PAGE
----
You refer in your review to the “public and scholarly discourse” that seems to inform Anthony Veasna So’s work. Your work also explores American life and politics; I wonder how you’ve felt that aspect of your writing has changed, or if it has changed, over time, especially these last few years. Has it become more or less challenging, or do you find yourself thinking about and integrating politics into your work differently from how you used to? Or, to put it another way, how ought public and scholarly discourses inform or interact with creative writing?
I have never thought about integrating politics into my writing. I’ve never thought about integrating anything into my writing. Whatever it is that’s in my head during the time I’m writing is what winds up on the paper. There was a time, some decades ago, when I became inescapably aware that my power as a tax-paying and voting US citizen was horrifyingly disproportionate, and that I was the happy beneficiary of a system that, in exchange for its blessings, required of me not much more than ignorance—that I was complicit (to use a deservedly fashionable word) in committing atrocities I knew nothing about against people I knew nothing about. That is, it was hardly news, obviously, but I became familiar with the mechanics. I didn’t think, Oh, that’s something I want to write about. In fact, I didn’t want to write about it. But apparently shame and horror were clogging the exits. So that resulted in my book, Under the 82nd Airborne. Someone once observed that writing is the way I go about thinking, and I believe that’s accurate.
Inevitably, as one gets older and sees more and learns more, the world beyond oneself occupies a greater proportion of one’s mental space, and now I’ve shrunk to a speck in my own mind and the world is an immensity, but I cannot understand a thing about it—not one thing!
You raise the question of responsibility, and one thing I feel very certain about is that writers are under no obligation of any sort in their writing. Writers aren’t obliged to be compassionate or insightful or intelligent or decent human beings in their writing in any way; writers are perfectly free, in their writing, to be scum. That’s one of the great powers of the medium—its unfettered latitude, its unruliness. A piece of fiction can do anything a particular writer wants and can get it to do. Of course, most fiction is inevitably trivial, banal, worthless, boring, or idiotic, and some is evil. But none of it’s going to be much good if all of it has to be worthwhile.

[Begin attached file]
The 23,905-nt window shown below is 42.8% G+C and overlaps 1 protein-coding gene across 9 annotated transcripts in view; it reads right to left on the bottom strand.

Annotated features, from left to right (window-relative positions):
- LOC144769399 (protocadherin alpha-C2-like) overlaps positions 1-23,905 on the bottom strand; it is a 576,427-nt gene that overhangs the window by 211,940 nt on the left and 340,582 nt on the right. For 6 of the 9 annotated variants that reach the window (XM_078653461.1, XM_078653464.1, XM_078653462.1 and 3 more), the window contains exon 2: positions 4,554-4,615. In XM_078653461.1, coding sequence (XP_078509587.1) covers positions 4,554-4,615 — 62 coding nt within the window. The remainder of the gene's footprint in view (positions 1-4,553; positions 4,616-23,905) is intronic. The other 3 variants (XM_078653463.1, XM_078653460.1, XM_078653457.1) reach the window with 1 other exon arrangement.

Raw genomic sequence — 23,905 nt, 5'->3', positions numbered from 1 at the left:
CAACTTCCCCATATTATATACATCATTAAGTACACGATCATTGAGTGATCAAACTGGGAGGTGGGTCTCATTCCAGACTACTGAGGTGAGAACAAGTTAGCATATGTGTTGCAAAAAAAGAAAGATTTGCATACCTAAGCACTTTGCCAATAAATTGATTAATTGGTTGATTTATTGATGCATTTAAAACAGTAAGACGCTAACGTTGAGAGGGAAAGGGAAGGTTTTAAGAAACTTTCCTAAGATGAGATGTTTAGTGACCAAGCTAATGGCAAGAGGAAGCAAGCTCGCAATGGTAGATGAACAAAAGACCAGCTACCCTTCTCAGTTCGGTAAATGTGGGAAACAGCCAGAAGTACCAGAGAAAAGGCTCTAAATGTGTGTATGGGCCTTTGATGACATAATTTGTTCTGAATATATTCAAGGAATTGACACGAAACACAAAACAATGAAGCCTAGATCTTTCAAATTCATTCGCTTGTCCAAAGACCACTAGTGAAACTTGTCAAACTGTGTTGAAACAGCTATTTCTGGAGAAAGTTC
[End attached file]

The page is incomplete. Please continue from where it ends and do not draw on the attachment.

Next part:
You note, in the beginning of your review, So’s youth at the time of his writing, and that a twenty-five-year-old has something to offer that that same person might not have at fifty. You’ve written several collections over the past few decades: Have you seen your writing change, or noticed that what you have to offer has changed as you’ve gotten older?
When I’ve finished writing something, I seem to have dispatched whatever the stimulus was, and I’ve forgotten it utterly—it’s no longer available to me and it’s no longer of interest to me. So I suppose my writing has changed, but I’m just not in a position to see how it has changed. And as to what I have to offer—I’ve got enough to worry about without worrying about that!
Our readers might not know that you worked here at the Review. Are there things you learned or remember from your time here that you’ve carried with you? Any particular memories you’d like to share?
Mostly, I remember being confused, and also completely miserable. I was one of Bob Silvers’s assistants—the worst, I’m sure, who ever worked for him. There were several of us at any given time. He was horrible to work for, absolutely terrifying. I remember that once Hannah Arendt called and I was so excited I went running through the office corridors shouting, “Hannah Arendt’s on the phone, Hannah Arendt’s on the phone!” And Barbara Epstein said irritably, “Yes, I know. I can hear Bob yelling at her.” I really had no idea how an issue was put together until a number of years later when I filled in for Shelley Wanger for a couple of days. She was one of Bob’s truly excellent assistants [Wanger is now a senior editor at Pantheon and Knopf], and she explained, First, there’s the manuscript; then, the galleys.
I’ve never understood why Bob didn’t fire me—why he didn’t fire me on my first day, when I displayed the full range of my incompetence. The big surprise came many years later—he asked me to write something for the Review. I was shocked! I couldn’t believe it! I couldn’t believe he knew my name! He surely had not when I worked for him. But maybe he didn’t realize I was the same person.
The biggest surprise of all was that he was an angel to write for, truly perfection—so insightful, so appreciative, so entirely engaged. I’m not saying that what I wrote for him was any good, but it was better than the best I could do. That was the effect he had as an editor.